Ivy Street, just east of San Fernando Road -- is made up of two two-story
buildings of smallish rooms with paved dog kennels comprising what
otherwise would be a backyard. Cats are housed in one of the rooms, while
another is home to a "sick bay," where feral cats share space with birds,
a turtle and a big, green, languid lizard.
(The shelter also has sheep, chickens and ducks as tenants at the
moment. A bull, technically a shelter resident, lives at the Los Angeles
Equestrian Center. So it's not just dogs and cats we're dealing with,
If that sounds like a zoo, it should, but it's a zoo with several
noticeable improvements from a few months ago:
* All of the animal cages, most of which are new, are disinfected
every day, with waste clean-up on an as-needed basis.
* That feral cats are in a separate space than non-feral felines is a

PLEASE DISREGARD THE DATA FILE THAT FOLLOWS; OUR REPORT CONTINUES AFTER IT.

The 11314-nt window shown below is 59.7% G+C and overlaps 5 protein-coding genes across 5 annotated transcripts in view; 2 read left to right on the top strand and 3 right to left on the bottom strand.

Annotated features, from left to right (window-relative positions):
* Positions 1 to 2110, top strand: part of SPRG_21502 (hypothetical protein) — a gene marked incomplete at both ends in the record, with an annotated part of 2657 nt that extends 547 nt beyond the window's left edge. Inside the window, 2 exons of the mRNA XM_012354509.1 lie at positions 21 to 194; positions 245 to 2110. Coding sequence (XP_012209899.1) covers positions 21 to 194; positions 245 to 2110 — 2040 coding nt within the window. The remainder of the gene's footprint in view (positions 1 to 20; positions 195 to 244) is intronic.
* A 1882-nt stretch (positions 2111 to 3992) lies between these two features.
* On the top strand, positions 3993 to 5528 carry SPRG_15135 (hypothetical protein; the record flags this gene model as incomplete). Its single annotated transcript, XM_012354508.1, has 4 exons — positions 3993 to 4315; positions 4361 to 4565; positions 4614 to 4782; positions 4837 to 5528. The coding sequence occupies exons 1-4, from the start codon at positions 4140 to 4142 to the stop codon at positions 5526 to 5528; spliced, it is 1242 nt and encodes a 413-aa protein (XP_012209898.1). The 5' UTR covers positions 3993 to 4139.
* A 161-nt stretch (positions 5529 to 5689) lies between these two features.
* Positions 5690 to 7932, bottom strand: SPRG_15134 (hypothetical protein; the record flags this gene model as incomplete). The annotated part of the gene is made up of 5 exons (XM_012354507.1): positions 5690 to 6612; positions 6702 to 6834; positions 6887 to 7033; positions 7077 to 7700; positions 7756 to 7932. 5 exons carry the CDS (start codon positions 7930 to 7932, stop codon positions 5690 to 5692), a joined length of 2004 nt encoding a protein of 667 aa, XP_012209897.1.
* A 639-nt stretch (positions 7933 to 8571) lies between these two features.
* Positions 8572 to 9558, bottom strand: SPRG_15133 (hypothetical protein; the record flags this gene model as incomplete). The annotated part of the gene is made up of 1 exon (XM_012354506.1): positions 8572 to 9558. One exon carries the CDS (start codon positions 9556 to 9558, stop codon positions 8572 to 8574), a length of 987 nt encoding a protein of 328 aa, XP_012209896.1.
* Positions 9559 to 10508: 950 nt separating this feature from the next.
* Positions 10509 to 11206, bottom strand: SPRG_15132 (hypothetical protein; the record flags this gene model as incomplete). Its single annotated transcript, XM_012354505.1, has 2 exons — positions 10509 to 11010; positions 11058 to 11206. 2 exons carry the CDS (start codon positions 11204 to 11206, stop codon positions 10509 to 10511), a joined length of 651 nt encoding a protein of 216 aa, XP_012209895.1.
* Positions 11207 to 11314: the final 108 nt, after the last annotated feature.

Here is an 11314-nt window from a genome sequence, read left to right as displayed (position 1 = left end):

change from the previous administration, which housed them together.
* The sick bay has been repaired and expanded. In fact, the room that
houses the sick bay was used for storage. It now is clean, roomy and
* New kennel ID cards have been put in place to give visitors key
information about the animals.
* A handicapped parking space has been added to the humane society
* A sign on San Fernando Road guides visitors to the facility, which
can be tough to spot, given that shrubbery has gotten tall enough in
front of the building to block the main sign.
If none of the above sounds like a big deal, consider this: None if it
was being done this same time last year. That's how big a mountain the
humane society and its board of directors have to climb.
Building a new shelter is an ambitious goal, one that will come about
with the help of donations, volunteer hours and community support. In the
meantime, the humane society board is doing what it can with what it has,
and plans several improvements in the next 90 days, including:
* New flooring, lighting, painting and exhaust system improvements for
the cat room.
* Expansion of the sick bay to include a clinic for animals in the